Gateway Widens Doorway to Imposing Unfair Binding Arbitration on Consumers, Sternlight, J. R. (1997). Fla. BJ71, 8. This article takes a look at a series of court rulings that empower companies are to discretely impose binding arbitration agreements on their unwitting customers. A decision supporting Gateway highlights the difficulty that states have crafting statutes that will protect their consumers from being forced into binding arbitration agreements.

Finding the linchpins of the dark web: a study on topologically dedicated hosts on malicious web infrastructures, Li, Z., Alrwais, S., Xie, Y., Yu, F., & Wang, X. (2013, May). In Security and Privacy (SP), 2013 IEEE Symposium on (pp. 112-126). IEEE. This large-scale study examines over 4 million malicious web links to examine the relationships that makeup the malicious web infrastructure. These bad actors are almost always related to each other, with very little legitimate web traffic, providing a way for the authors to create a graphical approach to detecting and avoiding malicious sites on a large scale. Their methods are data are offered in great detail for peer analysis and practical application.

Characterizing long-tail SEO spam on cloud web hosting services, Liao, X., Liu, C., McCoy, D., Shi, E., Hao, S., & Beyah, R. (2016, April). In Proceedings of the 25th International Conference on World Wide Web (pp. 321-332). International World Wide Web Conferences Steering Committee. This article offers an introduction to and analysis of long-tail search engine optimization (SEO). This popular SEO practice has become a new platform for spam attacks that are threatening commerce and security on the web. The authors analyze the methods of long-tail SEO attacks and offer recommendations for pushing back against this practice.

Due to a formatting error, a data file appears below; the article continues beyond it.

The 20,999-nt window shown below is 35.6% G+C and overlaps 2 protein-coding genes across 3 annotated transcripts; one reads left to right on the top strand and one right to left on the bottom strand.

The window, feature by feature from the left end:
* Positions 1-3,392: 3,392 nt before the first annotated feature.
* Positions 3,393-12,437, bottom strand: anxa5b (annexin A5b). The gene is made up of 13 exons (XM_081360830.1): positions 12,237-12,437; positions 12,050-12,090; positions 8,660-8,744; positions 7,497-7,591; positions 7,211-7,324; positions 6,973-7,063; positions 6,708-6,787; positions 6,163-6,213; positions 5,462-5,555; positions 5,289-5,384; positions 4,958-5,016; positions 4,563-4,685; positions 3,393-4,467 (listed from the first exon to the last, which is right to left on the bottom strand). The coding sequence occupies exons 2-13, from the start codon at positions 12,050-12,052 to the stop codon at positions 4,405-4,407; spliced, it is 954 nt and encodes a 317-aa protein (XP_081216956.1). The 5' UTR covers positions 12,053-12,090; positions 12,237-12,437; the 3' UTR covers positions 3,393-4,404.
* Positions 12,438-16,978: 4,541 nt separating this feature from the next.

Search+ seizure: The effectiveness of interventions on seo campaigns, Wang, D. Y., Der, M., Karami, M., Saul, L., McCoy, D., Savage, S., & Voelker, G. M. (2014, November). In Proceedings of the 2014 Conference on Internet Measurement Conference (pp. 359-372). ACM. This article provides an explanation and analysis of the practice of abusively manipulating search results, often called black hat search engine optimization (SEO). The authors undertook an 8-month study to produce empirical data documenting the practice. They look at the effectiveness of the practice and offer recommendations to combat this tactic.

Information leakage through online social networking: Opening the doorway for advanced persistence threats, Molok, N. N. A., Chang, S., & Ahmad, A. (2010). This article outlines the practice of manipulating online social networking (OSN) that takes advantage of the online activities of a firm’s employee to gain access to restricted information. The authors outline the methods by which OSN can be exploited, and offers recommendations to combat these threats.

System Function Definition and its application to Doorway Redesign project, Nguyen, M. T. This article uses a project to redesign physical doorways in Canberra, Australia as a method of examining the process of System Function Definition (SFD). SFD is one of many tools that can help identify all the possible users and interactions within a particular system. The background of SFD is discussed, and various applications and benefits are considered.